The subject of dogs can be a very tricky subject in the many lines of work in the countryside. Integral to some ways of life and purely recreational to others, they are part of the family and quite rightly, treated as such. However, the effect on the environment can, in some cases, be dramatic. I, however, do not want to talk about that in this post but I would like to share an experience that I had recently.

Last week I was in the highlands of North wales, gallivanting around Snowdonia with my dog in tow. We were heading up into the Carneddau, a quieter section of the hills and solid sheep country. I had head phones in and was running along, panting on an uphill when I glimpsed a farmer coming along on his quad bike. He was every bit a welsh sheep farmer and addressed me in his native tongue which, unfortunately, I do not know a lot of, so stared back blankly.

I was half expecting him to confront me. I don’t know why as I wasn’t doing anything wrong but panic swept over me that I may somehow have strayed from course and was in the wrong area or had made some transgression somehow. What actually happened was that he thanked me for having my dog on the lead which led to a pleasant conversation about his sheep and farming in Wales.

Now, I had passed two signs that had asked me to put my dog on a  lead. I was also in sheep country during lambing season so the thought of letting my dog loose did not occur to me. Unfortunately this is  not the case some of the time and he regaled me with stories of sheep that he had lost due to dog attacks recently and how he had shot five dogs, much to his regret. I took this with a pinch of salt as the propensity to over exaggerate is (in my experience) often a little common in this line of work. However, what I took away from this experience was the fact that on my reserves I often ask people to put dogs on lead to protect ground nesting birds or livestock but what I don’t do is thank the majority of people that do keep their dogs under control.

So thanks, to all those responsible dog owners and their lovely pooches for enjoying our reserves with care and giving nature a chance. This also goes out to those who do not walk dogs but again, enjoy nature whilst treading lightly.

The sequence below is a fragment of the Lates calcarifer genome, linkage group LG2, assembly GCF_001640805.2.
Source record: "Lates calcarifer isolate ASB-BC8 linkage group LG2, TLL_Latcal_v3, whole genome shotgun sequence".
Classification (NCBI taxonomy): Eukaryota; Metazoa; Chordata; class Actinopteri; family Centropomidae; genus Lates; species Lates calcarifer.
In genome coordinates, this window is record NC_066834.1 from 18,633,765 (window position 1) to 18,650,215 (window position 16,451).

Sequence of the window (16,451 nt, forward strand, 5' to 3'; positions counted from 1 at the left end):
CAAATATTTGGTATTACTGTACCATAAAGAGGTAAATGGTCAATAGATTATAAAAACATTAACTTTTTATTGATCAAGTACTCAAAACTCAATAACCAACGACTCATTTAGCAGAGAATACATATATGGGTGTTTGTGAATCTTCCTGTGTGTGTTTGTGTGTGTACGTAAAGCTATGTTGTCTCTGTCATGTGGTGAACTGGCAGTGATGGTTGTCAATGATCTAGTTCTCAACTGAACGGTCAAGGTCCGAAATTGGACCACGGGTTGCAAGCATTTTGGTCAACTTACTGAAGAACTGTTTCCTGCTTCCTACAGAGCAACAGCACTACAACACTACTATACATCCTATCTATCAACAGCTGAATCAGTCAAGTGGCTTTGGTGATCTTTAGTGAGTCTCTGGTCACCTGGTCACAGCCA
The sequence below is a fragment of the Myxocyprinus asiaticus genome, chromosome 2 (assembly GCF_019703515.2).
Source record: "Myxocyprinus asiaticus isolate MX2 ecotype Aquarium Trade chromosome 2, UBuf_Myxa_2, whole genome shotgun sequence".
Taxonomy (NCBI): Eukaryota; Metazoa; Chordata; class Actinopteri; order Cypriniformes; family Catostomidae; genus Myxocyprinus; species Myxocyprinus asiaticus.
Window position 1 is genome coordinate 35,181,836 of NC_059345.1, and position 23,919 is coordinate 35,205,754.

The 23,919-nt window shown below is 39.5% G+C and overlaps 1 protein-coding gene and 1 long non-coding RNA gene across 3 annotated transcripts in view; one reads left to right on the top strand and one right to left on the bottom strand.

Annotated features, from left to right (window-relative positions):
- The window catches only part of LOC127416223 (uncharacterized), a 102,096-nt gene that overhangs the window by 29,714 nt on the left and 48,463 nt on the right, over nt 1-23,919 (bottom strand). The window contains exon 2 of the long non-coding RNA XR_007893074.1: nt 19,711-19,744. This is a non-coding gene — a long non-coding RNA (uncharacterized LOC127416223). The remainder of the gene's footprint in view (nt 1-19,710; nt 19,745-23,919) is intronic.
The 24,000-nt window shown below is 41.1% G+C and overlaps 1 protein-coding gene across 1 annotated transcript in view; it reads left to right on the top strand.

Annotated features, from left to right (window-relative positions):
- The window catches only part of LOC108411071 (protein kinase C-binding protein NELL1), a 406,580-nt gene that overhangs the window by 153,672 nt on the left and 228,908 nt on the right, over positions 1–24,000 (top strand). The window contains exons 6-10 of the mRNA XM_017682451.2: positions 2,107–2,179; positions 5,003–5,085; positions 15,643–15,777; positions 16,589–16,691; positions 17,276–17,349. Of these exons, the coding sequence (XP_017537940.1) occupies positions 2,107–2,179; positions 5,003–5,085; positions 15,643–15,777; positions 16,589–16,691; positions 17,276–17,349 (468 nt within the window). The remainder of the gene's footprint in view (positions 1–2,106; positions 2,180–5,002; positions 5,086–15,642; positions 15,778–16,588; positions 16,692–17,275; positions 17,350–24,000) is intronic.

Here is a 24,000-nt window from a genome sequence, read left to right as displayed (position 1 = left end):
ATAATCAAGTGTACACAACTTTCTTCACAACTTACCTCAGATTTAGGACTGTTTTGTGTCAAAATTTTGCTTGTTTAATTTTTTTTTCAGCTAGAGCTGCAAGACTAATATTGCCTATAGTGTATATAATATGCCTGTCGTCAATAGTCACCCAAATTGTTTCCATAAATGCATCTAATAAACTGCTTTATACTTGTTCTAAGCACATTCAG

Making space for terns

I tried to title this post with a witty play on the word tern.. terning the tide, terning up the heat but they all sounded rubbish so I kept it basic. We’ve been making space for terns, simple as that.

It’s been a crazy couple of weeks! If I see another bag of shingle, I may pass out! We have been very busy lugging it around and doing some management work to improve potential nest sites for terns across our sites.

Terns, mainly common and sandwich but also little and roseate nest, or used to nest, in the Solent area. There are still a number of colonies such as the ones on the islands off of Farlington. When you look at these colonies in the height of the breeding season with hundreds of screaming sea birds you would be forgiven to think that they are doing very well. Unfortunately there are some underlying issues resulting in the decline in all tern species in the Solent. Procutivity,(the number of chicks produced each year) is not at a sustainable level. Basically they are not producing enough baby terns to keep the population going.

Now, this is down to a lot of issues; over fishing, pollution, irregular weather and lack of suitable nesting space. Well, I can’t do much about most of these but I can provide some space and that is what we have been doing!


Pewit from offshore – looking less vegetated


It all starts with Pewit…

I’ve mentioned this little island in a blog post before. It is a reasonable sized island in Portsmouth Harbour and provides a significant opportunity for a serious seabird colony. It needed some work though. We went over in the autumn and removed all the gorse that had grown up. Wednesday was spent in the sunshine, moving gravel out and improving the existing shingle banks, creating perfect conditions for terns. We moved 40 bags of gravel out to spread on a higher area, well out of the way of any surge tides. For the effort involved in taking it out, it went a depressingly short way! At one point I moved 20 bags from the truck 20 metres to the beach and then onto a boat, at a run because the tide was going out.  It was a crazy day and a beer and a lie down was needed in the evening!

It will require more work in the future to get it into really good condition but I am very excited about the potential for this site. There are a whole bunch of issues we will need to overcome. Getting tehre is a mission in itslef, requiring good tides and a boat. (Thanks to Wez from the RSPB for shipping us over.)


The new shingle bank, well out of reach of the tide but a depressingly small amount given the effort of transporting it


The improved shingle spits with sand patches that terns love

There is signs that foxes have been out there which will stop a seabird colony in its tracks. As will people visiting the island. There is no access allowed and to give the birds a chance, I hope people will accept this. If we can keep it predator free with no disturbance there is no reason the seabirds shouldn’t set up out there and prosper.

Farlingon….platforms and islands